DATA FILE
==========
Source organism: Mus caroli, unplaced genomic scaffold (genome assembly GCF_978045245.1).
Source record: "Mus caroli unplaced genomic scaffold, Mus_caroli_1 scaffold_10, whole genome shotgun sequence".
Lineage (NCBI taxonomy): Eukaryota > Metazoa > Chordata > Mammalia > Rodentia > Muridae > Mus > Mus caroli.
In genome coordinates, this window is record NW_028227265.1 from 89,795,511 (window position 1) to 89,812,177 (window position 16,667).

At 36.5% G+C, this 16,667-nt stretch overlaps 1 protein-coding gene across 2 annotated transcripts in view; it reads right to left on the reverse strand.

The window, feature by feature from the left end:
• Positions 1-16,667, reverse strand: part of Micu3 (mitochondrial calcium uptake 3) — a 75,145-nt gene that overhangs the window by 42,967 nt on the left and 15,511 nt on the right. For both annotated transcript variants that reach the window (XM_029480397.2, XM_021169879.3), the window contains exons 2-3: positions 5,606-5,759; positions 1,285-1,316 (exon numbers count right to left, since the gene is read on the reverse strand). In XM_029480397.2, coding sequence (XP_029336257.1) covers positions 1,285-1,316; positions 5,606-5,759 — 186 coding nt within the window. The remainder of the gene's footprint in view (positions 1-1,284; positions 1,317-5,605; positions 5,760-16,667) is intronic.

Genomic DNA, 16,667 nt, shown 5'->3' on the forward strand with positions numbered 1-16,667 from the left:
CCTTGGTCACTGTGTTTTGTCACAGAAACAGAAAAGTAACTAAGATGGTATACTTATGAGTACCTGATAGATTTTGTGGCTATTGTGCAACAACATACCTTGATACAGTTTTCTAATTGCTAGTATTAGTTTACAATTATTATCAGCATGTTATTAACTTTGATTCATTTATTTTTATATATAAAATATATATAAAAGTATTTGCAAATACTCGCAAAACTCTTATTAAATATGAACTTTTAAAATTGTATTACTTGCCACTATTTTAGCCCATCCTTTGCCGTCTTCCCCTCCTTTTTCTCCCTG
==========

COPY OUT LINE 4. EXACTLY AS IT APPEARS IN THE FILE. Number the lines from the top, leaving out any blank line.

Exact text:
In genome coordinates, this window is record NW_028227265.1 from 89,795,511 (window position 1) to 89,812,177 (window position 16,667).